The increase of antibiotic resistance among the bacteria occurs because antibiotics are prescribed widely. The consumption of antibiotic without any diagnosis or without physicians’ advice can lead to this problem. Hence, with the emergence of these drug resistance bacteria, some of the diseases or infections cannot be treated and this may lead to another major problem since the bacteria cannot be killed at all.


CONCLUSION

In short, antibiotics are safe if used properly with certain conditions. Besides, antibiotics are safe if the correct antibiotics are used against correct bacterial infections. The opponents of antibiotic claim that antibiotic is not safe because it bring side effects to the patients and it also contributes to the emergence of antibiotic drug-resistance bacteria. But, these negative effects only occur if antibiotics are prescribed wrongly. In addition, if the antibiotics are prescribed properly, most of the side effect cases are only minor side effects.

As the conclusion, it is believed that antibiotics have significant importance in treating bacterial infections despite the side effects that may be occurred since it is the only way to kill and stop the bacteria. Thus, it can be concluded that antibiotic is safe for human consumptions.
(2361 words)




Reference List




1.Amyes, SGB 2001, Magic bullet, lost horizons: the rise and fall of antibiotics, Taylor & Francis, London.

2. Barker, KF 1999, ‘Antibiotic resistance: a current perspective’, British Journal of Clinical Pharmacology, vol. 48, pp. 109-124, viewed 17 February 2008


3. Bruce, DF 2002, ‘Protect your family from antibiotic resistance’, Vibrant Life, vol. November/December 2002, pp. 32-37.

4. Crierie, A & Greig, D 2005, Biology key ideas, Greg Eather, Adelaide.

5. Data show investigational antibiotic rifaximin safe, effective in preventing travelers diarrhea, 2004, viewed 28 February 2008

6. Davey, PG & Nathwani, D 1997, Antibiotic policies, in F. O’Grady et. al. eds., Antibiotic and chemotherapy, 7th edn, Churchill Livingstone, New York, Ch. 12.

7. Gleckman, RA & Czaschor, JS n.d., Antibiotic Side Effects, viewed 15 February 2008,


8. Halliday, J & Morton, I 1990, Antibiotics, London King's College, London.

9. Hawthorn, J 2005, The A Z of medicinal drugs, Grange Books, Kent.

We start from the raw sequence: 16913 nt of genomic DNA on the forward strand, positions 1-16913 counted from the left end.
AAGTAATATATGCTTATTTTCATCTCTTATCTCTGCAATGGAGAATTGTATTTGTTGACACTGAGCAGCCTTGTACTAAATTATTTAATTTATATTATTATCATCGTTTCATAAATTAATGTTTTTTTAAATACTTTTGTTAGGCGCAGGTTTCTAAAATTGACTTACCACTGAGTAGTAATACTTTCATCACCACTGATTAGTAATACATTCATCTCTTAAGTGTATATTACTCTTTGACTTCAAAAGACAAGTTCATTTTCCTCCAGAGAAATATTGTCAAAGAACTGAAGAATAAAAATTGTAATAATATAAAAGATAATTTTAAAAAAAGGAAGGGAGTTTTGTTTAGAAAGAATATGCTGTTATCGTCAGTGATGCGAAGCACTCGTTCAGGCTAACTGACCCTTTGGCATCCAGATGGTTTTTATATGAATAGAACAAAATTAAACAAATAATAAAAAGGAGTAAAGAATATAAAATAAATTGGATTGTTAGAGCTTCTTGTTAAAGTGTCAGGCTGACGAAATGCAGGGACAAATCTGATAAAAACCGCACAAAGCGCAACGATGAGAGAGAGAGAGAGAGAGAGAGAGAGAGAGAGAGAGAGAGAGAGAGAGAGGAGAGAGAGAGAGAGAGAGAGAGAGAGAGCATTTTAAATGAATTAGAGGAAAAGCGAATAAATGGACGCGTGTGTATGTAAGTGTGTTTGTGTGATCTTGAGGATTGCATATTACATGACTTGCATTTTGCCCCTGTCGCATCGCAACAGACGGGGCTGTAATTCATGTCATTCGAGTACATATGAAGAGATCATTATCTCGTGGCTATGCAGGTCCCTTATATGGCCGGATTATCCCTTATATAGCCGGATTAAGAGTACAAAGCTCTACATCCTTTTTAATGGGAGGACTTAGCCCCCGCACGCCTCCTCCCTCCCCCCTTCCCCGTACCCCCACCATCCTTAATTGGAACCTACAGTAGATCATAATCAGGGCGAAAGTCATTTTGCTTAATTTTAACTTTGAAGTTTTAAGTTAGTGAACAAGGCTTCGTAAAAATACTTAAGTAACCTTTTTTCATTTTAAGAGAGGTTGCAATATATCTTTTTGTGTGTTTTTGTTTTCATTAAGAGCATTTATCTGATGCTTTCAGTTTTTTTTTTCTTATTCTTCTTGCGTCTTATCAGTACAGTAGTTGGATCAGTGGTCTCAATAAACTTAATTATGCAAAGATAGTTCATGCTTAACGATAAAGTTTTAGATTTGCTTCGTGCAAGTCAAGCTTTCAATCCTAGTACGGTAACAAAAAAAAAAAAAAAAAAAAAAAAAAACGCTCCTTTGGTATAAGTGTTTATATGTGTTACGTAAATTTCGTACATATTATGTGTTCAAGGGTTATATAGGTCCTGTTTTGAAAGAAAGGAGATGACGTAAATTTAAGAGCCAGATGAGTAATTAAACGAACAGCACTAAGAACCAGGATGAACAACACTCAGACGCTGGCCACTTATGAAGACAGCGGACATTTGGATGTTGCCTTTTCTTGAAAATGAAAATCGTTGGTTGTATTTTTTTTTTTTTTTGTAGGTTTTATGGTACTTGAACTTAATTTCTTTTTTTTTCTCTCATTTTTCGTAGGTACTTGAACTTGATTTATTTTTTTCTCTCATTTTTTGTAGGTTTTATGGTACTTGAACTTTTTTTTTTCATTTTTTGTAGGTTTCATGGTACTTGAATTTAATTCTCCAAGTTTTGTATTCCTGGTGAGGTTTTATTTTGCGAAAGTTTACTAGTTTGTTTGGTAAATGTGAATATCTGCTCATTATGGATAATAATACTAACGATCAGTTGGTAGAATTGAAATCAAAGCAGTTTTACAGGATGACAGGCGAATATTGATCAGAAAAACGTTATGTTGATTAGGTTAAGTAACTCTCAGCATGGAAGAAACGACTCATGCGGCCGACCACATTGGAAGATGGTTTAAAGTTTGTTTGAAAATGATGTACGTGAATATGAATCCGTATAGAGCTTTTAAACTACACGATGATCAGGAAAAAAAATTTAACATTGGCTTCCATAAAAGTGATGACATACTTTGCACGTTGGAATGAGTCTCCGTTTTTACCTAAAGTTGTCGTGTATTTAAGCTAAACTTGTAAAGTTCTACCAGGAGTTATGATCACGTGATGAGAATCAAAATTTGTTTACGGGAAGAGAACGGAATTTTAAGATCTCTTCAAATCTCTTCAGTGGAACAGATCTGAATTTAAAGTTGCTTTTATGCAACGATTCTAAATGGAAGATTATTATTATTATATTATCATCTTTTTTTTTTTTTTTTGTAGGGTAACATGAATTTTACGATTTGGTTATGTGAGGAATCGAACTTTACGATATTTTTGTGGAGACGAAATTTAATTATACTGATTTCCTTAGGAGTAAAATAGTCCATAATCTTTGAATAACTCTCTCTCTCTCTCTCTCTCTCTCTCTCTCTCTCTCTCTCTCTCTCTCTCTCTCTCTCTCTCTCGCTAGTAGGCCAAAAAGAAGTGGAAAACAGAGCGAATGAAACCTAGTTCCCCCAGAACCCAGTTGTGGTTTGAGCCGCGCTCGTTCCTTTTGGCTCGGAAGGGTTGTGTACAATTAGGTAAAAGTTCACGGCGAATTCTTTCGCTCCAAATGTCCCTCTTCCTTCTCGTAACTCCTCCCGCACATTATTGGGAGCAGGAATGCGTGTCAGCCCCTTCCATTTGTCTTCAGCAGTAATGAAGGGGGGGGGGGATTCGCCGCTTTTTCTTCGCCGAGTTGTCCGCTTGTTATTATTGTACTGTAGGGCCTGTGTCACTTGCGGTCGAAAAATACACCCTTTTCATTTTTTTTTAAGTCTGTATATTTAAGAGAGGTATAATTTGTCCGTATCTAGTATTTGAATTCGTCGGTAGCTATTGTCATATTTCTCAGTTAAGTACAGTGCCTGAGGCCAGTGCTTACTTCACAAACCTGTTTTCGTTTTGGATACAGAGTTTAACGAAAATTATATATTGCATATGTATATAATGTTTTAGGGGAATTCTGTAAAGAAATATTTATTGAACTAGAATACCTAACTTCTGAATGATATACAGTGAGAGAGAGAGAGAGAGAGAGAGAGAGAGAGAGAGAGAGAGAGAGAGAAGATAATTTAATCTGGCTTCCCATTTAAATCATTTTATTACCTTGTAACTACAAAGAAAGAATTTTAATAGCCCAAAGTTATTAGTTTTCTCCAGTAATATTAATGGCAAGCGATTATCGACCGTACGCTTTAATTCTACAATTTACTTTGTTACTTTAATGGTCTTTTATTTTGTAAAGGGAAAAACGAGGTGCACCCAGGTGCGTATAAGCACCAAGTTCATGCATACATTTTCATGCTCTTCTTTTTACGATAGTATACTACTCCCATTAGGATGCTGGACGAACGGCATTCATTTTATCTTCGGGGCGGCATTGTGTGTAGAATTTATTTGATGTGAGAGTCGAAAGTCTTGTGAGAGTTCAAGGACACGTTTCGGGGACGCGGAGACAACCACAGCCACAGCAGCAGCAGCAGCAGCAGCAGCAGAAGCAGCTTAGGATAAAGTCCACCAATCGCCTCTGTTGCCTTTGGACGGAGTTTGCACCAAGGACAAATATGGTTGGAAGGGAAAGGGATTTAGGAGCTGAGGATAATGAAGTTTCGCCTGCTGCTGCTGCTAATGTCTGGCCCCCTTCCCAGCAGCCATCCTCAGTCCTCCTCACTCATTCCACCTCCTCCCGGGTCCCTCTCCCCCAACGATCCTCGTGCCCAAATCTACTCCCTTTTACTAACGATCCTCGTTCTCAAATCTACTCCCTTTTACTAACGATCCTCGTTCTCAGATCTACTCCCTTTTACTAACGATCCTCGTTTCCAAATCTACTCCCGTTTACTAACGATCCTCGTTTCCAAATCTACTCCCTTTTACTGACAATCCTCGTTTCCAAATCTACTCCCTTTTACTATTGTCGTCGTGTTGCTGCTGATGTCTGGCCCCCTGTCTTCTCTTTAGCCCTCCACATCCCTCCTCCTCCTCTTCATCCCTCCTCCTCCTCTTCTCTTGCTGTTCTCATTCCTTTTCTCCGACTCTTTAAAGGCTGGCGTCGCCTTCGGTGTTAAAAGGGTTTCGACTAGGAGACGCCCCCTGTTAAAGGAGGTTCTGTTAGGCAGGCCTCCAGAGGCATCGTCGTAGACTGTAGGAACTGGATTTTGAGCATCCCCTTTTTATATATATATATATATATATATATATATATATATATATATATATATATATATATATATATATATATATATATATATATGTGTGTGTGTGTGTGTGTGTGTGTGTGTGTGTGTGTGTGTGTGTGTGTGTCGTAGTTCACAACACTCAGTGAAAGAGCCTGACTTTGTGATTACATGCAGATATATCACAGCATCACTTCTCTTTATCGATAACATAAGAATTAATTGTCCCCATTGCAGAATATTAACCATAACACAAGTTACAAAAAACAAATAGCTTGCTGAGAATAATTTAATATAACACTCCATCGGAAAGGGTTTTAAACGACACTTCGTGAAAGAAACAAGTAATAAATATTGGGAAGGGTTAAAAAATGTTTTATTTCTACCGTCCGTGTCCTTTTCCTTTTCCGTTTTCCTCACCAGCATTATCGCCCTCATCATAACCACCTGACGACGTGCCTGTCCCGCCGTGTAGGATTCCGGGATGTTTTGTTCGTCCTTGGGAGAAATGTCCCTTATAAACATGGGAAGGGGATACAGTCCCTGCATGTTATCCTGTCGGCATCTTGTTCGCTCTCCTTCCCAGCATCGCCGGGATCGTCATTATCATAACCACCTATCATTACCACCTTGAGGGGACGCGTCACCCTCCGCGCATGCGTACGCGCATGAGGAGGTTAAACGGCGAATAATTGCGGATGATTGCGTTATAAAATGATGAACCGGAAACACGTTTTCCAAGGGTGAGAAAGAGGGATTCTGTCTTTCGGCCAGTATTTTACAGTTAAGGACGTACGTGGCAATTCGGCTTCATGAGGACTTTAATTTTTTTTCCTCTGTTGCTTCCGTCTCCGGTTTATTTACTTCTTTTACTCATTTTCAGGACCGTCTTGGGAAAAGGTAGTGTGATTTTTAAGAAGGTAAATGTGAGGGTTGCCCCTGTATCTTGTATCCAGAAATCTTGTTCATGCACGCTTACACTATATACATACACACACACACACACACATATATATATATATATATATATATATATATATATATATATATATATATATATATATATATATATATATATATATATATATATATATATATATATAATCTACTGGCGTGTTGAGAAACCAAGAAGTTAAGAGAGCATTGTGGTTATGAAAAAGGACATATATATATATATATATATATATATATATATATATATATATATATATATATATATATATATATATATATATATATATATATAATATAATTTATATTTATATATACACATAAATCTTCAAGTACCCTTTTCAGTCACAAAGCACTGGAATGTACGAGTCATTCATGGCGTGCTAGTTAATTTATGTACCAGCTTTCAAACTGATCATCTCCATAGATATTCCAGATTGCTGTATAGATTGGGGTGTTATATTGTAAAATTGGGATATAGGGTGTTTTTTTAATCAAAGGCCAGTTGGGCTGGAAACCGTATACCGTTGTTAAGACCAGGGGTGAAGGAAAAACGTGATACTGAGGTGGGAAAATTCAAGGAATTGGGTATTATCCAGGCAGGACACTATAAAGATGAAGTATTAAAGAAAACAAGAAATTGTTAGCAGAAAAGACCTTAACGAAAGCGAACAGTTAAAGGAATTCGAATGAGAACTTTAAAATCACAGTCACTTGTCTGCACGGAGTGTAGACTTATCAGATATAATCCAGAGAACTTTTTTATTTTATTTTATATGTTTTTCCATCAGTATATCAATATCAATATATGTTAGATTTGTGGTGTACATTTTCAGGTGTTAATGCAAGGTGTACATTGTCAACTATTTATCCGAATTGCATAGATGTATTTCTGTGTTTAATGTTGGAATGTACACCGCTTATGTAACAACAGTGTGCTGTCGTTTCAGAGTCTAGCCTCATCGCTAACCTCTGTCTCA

10. Heatley, NG 1990, Penicillin and luck, in CL. Moberg & ZA. Cohn eds., Launching the antibiotic era: personal accounts of the discovery and use of first antibiotics, The Rockefeller University Press, New York.

11. Hernandez, R 2006, ‘The use of systemic antibiotics in the treatment of chronic wounds’, Dermatologic Therapy, vol. 19, pp. 326-337.

12. Jog, P 2006, Rational antibiotic therapy-guidelines, viewed 16 June 2008,


13. Lambert, HP & O’Grady, F 1997, General principles of chemotherapy, in F. O’Grady et. al. eds., Antibiotic and chemotherapy, 7th edn, Churchill Livingstone, New York, Ch. 9.

14. Lampiris, WH & Maddix, DS 2003, Clinical use of antimicrobial agents, in RG. Finch et. al. eds., Antibiotic and chemotherapy, 8th edn, Churchill Livingstone, New York, Ch. 51.

15. Maurois, A 1959, The life of sir Alexander Fleming, Georges Bouchardt Inc., New York.

16. Mensa, J & Trilla, A 2006, ‘Should patient with acute exacerbation of chronic bronchitis be treated with antibiotics? Advantages of the use of fluoroquinolones’, Clinical Microbiology and Infection, vol. 12, pp. 42-54, viewed 17 February 2008



17. Sachs, JS 2005, Are antibiotic killing us?, viewed 18 February 2008

18. Seymor, RA & Walton, JG 1988, Adverse drug reactions in dentistry, Oxford Medical Publications, New York.

19. Trounce, J 2000, Clinical pharmacology for nurses, 16th edn., Churchill Livingstone, London.

20. Waksman, SA 1954, My life with the microbes, Simon & Schuster, New York.

21. Walsh, C 2003, Antibiotics: actions, origins, resistance, ASM Press, Washington DC.



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This is my investigative study assignment for ESL Studies... You may take it as a guide to complete your research paper but plagiarism is stritchly prohibited... Any reference to this study must be credited to M. Redzwan Abdullah 2008, Antibiotic: Is it safe for human consumption, viewed [date], at http://betheredz.blogspot.com/

7 comments:

MieTo said...

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aya hidayah said...

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Farid Abu Talib said...